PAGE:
Our Manasa Ayurveda consultations are undertaken by registered healthcare professionals and as well as using traditional Ayurvedic methods also include professional physical health checks. One of these checks is of the oxygen levels in your blood.
Why do we do this?
The amount of oxygen in our blood is affected by such things as smoking asthma or dehydration. We need to know if the blood is carrying enough oxygen throughout your body, but particularly to your brain and heart.
We take an estimate of the amount of oxygen in your blood (also called oxygen saturation) by placing a small device (called a pulse oximeter) on one of your fingers. The device shines a light through one side of your finger and a detector measures the light that comes through the other side. Blood cells that are full of oxygen absorb and reflect light differently than those with not enough oxygen. Anything that absorbs light can give a false reading (such as dark nail varnish). Also movement can give a false reading so you will be asked to keep your hand still while the oximeter is clipped to your finger. Your Manasa Ayurveda therapist will tell you the result and record your results on a chart.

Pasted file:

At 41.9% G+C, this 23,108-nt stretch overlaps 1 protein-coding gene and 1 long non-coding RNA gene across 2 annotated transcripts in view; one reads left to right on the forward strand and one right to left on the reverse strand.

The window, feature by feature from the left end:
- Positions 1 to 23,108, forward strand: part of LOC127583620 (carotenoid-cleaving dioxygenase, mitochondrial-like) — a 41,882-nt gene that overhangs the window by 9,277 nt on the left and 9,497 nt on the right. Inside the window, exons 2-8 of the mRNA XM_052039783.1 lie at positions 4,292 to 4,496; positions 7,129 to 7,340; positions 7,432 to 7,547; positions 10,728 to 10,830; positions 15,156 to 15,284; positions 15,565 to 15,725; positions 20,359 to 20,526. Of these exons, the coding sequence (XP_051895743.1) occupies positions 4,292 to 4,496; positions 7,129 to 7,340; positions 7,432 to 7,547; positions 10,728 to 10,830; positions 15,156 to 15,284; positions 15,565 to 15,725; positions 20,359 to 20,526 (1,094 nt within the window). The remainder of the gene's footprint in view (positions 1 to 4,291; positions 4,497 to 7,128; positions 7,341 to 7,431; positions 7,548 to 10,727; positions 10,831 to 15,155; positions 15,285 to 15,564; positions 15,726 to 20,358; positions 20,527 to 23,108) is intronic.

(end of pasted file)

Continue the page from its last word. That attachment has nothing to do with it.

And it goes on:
What do the results mean?
Normal readings are 94-100%. If your reading is below this we may advise that you also inform your GP.
The amount of oxygen in your blood may be related to various factors including your respiratory system. The lungs are the organs that receive oxygen that we breathe in through our nose and mouth.
According to Ayurveda, the lungs are an important site of kapha dosha, the force in the body which is governed by the elements of water and earth. Most disorders of the respiratory system are a result of imbalanced kapha dosha.
From an Ayurvedic view, oxygen is closely related to the subtle force of prana (vital life force). Breathing exercises which increase oxygen would also increase prana and vice versa. It is said that in the form of oxygen, prana takes its energy, or that oxygen is a manifestation of prana and that prana is most easily sensed in breathing. But prana is considered more subtle than the breath or the oxygen contained in the air. Prana is not oxygen, but is in oxygen (and also food). Prana is a life force that is in all things.